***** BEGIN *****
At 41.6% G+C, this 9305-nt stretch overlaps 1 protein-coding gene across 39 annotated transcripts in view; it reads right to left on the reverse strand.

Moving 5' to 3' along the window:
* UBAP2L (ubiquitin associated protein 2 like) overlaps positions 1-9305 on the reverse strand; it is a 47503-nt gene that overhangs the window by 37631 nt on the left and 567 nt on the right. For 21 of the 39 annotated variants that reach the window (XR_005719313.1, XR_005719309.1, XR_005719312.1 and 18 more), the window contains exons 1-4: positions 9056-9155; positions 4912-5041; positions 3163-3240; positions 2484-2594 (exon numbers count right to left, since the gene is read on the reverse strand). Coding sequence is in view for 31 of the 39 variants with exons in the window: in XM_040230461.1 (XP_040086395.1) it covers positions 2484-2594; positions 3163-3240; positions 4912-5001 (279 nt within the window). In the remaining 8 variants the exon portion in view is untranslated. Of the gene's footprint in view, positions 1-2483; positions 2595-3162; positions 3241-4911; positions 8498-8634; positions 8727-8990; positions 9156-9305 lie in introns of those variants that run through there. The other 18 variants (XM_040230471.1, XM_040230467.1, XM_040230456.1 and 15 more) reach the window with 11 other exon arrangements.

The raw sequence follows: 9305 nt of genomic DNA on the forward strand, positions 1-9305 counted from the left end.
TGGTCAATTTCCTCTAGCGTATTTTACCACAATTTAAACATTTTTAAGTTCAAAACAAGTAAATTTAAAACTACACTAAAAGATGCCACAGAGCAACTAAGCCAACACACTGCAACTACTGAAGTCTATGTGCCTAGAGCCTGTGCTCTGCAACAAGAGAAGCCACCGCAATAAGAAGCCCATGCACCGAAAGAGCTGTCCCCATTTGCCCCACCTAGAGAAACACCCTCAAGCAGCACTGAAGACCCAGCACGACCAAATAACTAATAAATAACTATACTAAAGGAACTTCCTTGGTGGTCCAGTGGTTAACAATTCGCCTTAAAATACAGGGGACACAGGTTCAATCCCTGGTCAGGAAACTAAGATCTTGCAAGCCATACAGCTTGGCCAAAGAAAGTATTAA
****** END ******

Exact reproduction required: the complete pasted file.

At 41.6% G+C, this 9305-nt stretch overlaps 1 protein-coding gene across 39 annotated transcripts in view; it reads right to left on the reverse strand.

Moving 5' to 3' along the window:
* UBAP2L (ubiquitin associated protein 2 like) overlaps positions 1-9305 on the reverse strand; it is a 47503-nt gene that overhangs the window by 37631 nt on the left and 567 nt on the right. For 21 of the 39 annotated variants that reach the window (XR_005719313.1, XR_005719309.1, XR_005719312.1 and 18 more), the window contains exons 1-4: positions 9056-9155; positions 4912-5041; positions 3163-3240; positions 2484-2594 (exon numbers count right to left, since the gene is read on the reverse strand). Coding sequence is in view for 31 of the 39 variants with exons in the window: in XM_040230461.1 (XP_040086395.1) it covers positions 2484-2594; positions 3163-3240; positions 4912-5001 (279 nt within the window). In the remaining 8 variants the exon portion in view is untranslated. Of the gene's footprint in view, positions 1-2483; positions 2595-3162; positions 3241-4911; positions 8498-8634; positions 8727-8990; positions 9156-9305 lie in introns of those variants that run through there. The other 18 variants (XM_040230471.1, XM_040230467.1, XM_040230456.1 and 15 more) reach the window with 11 other exon arrangements.

The raw sequence follows: 9305 nt of genomic DNA on the forward strand, positions 1-9305 counted from the left end.
TGGTCAATTTCCTCTAGCGTATTTTACCACAATTTAAACATTTTTAAGTTCAAAACAAGTAAATTTAAAACTACACTAAAAGATGCCACAGAGCAACTAAGCCAACACACTGCAACTACTGAAGTCTATGTGCCTAGAGCCTGTGCTCTGCAACAAGAGAAGCCACCGCAATAAGAAGCCCATGCACCGAAAGAGCTGTCCCCATTTGCCCCACCTAGAGAAACACCCTCAAGCAGCACTGAAGACCCAGCACGACCAAATAACTAATAAATAACTATACTAAAGGAACTTCCTTGGTGGTCCAGTGGTTAACAATTCGCCTTAAAATACAGGGGACACAGGTTCAATCCCTGGTCAGGAAACTAAGATCTTGCAAGCCATACAGCTTGGCCAAAGAAAGTATTAA